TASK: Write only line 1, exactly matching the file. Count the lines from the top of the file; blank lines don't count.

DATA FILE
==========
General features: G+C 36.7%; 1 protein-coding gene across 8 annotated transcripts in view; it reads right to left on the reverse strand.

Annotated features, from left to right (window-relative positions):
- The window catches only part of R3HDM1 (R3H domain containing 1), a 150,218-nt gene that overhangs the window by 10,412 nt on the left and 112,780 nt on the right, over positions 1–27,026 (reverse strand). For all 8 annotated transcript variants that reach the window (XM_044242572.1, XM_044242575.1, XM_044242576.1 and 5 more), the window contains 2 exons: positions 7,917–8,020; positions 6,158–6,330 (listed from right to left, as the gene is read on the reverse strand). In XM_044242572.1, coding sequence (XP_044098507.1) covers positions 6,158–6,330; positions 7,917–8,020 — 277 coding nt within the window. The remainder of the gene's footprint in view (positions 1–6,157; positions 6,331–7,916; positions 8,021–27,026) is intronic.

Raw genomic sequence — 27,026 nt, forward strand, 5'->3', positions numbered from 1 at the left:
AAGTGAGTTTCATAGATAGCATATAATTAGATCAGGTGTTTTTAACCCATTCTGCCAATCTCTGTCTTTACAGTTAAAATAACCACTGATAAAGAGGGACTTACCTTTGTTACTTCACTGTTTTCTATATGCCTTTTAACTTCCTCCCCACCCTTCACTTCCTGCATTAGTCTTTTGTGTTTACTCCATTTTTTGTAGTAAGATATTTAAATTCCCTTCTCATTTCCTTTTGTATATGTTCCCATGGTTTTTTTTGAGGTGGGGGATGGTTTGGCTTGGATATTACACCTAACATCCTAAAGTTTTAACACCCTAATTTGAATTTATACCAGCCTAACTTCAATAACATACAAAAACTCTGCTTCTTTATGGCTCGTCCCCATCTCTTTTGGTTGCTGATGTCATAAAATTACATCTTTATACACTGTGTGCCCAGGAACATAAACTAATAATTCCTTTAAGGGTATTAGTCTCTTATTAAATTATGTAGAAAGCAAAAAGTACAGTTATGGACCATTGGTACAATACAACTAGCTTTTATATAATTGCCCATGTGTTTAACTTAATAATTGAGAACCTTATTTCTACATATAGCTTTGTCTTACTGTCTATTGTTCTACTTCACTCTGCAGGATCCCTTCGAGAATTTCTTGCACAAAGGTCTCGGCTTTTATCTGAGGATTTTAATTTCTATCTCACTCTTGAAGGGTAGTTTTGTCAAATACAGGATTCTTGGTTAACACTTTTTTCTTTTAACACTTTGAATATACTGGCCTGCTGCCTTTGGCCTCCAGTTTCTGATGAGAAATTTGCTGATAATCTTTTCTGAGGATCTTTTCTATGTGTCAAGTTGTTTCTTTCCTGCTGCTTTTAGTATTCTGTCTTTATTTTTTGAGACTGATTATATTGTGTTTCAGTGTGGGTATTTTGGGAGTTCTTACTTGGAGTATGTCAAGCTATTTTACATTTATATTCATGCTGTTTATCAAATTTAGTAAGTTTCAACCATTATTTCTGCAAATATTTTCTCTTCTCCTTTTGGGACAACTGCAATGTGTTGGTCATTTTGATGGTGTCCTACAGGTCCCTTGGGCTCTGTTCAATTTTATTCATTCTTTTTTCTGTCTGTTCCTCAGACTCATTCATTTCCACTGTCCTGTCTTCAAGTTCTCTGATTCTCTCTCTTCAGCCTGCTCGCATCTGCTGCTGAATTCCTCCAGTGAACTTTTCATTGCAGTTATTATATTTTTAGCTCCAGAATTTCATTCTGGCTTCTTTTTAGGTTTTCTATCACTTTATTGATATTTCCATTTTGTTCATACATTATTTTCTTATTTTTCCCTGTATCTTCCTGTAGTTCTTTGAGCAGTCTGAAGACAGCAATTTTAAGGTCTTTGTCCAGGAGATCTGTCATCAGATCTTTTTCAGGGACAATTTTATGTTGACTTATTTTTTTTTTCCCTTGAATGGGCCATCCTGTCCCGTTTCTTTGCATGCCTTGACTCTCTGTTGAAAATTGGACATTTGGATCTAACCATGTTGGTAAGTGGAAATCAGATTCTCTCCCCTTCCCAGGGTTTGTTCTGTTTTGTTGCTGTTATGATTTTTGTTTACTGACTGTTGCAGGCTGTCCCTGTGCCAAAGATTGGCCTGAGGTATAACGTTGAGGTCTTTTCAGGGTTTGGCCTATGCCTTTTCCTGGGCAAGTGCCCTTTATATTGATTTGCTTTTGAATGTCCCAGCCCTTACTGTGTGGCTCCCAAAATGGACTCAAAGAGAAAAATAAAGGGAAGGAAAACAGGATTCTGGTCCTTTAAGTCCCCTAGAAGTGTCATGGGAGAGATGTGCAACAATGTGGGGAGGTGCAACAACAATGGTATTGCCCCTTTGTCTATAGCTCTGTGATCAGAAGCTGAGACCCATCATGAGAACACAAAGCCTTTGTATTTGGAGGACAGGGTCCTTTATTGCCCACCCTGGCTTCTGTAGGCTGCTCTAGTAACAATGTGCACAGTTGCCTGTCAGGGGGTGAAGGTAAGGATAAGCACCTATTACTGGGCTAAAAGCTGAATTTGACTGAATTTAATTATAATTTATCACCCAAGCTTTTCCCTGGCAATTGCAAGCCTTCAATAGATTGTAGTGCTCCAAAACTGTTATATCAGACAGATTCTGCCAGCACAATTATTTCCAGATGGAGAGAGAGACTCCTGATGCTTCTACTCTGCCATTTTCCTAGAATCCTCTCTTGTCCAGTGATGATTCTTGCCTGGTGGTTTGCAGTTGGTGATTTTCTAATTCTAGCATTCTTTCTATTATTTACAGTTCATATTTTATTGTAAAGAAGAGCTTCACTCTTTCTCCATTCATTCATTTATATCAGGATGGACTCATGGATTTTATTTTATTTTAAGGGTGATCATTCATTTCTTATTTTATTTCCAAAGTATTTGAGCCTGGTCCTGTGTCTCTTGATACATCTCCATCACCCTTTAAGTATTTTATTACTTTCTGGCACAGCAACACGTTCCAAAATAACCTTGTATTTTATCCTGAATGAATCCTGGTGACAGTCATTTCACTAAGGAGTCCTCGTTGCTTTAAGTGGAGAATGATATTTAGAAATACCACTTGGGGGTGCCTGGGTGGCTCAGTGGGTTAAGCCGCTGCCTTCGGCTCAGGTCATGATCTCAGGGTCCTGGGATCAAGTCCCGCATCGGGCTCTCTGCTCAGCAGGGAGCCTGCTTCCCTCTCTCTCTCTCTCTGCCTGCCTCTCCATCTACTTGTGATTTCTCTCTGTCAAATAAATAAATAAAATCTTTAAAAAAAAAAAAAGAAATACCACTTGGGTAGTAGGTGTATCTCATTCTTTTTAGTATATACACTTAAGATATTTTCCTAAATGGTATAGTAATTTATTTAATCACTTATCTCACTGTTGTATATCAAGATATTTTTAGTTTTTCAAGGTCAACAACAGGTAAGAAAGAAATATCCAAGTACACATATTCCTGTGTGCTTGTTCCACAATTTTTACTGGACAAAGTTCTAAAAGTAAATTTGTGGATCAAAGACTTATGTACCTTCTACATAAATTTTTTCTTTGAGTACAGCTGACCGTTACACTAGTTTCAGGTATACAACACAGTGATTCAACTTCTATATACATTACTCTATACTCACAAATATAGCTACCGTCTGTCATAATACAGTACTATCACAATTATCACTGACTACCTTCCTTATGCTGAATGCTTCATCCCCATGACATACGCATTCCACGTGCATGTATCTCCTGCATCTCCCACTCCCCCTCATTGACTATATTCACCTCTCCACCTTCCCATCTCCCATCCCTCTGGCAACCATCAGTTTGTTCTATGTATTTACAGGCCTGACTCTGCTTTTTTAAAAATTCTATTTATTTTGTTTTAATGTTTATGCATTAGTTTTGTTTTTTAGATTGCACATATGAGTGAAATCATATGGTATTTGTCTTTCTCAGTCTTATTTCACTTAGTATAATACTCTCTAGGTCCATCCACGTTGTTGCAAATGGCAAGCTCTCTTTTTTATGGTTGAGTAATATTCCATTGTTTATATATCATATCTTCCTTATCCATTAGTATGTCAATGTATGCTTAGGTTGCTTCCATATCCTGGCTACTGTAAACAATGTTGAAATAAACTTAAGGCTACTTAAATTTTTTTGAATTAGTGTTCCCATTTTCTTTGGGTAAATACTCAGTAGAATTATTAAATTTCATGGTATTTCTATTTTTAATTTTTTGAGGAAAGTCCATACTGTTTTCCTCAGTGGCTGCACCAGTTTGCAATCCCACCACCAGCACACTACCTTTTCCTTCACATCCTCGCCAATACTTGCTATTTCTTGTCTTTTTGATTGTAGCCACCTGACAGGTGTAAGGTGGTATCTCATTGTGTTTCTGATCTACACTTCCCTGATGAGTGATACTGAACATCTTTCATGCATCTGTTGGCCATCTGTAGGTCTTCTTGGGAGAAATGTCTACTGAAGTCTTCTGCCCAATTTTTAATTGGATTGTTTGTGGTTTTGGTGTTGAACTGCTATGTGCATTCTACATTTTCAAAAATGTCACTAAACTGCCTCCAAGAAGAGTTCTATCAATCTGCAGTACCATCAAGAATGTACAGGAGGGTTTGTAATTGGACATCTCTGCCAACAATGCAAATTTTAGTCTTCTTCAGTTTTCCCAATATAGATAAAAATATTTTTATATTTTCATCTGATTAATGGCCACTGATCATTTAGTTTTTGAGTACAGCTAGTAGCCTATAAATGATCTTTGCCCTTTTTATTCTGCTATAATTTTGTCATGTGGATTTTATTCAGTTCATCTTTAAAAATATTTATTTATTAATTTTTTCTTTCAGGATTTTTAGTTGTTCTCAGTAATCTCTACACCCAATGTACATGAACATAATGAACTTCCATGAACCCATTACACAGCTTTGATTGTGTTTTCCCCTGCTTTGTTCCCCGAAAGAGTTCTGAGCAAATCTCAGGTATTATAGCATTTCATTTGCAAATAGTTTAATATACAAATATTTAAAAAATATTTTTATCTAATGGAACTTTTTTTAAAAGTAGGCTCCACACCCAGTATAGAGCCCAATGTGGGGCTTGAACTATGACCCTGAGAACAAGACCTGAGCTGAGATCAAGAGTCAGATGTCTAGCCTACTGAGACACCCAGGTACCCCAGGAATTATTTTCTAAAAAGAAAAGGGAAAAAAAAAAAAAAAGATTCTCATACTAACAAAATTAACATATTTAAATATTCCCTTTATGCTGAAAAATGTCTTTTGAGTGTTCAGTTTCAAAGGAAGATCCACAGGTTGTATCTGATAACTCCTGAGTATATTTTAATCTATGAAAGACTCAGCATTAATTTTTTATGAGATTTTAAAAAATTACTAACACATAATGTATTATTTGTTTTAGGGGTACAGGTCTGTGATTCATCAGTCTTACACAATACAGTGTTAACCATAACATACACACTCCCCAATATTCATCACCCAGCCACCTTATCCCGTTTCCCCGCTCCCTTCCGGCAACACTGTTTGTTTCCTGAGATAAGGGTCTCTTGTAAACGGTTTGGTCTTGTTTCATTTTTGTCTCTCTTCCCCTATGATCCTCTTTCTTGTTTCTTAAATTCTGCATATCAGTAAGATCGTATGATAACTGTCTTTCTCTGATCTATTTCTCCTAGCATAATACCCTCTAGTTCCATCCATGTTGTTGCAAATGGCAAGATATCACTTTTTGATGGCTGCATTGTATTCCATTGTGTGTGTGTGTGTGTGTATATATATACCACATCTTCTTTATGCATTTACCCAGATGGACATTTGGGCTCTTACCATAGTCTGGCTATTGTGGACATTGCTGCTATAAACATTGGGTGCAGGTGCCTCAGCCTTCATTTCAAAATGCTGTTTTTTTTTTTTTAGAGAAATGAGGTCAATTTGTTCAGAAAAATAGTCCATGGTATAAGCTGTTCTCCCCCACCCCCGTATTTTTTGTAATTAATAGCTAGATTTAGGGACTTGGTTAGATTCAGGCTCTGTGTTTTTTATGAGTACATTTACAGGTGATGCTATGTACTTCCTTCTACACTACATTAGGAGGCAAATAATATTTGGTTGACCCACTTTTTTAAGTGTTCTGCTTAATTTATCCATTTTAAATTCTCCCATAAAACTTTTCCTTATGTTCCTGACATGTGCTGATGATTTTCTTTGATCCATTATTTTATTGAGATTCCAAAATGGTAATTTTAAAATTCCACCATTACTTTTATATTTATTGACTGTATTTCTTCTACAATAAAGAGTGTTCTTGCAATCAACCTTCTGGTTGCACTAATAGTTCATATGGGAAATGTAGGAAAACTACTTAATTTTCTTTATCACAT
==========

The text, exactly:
General features: G+C 36.7%; 1 protein-coding gene across 8 annotated transcripts in view; it reads right to left on the reverse strand.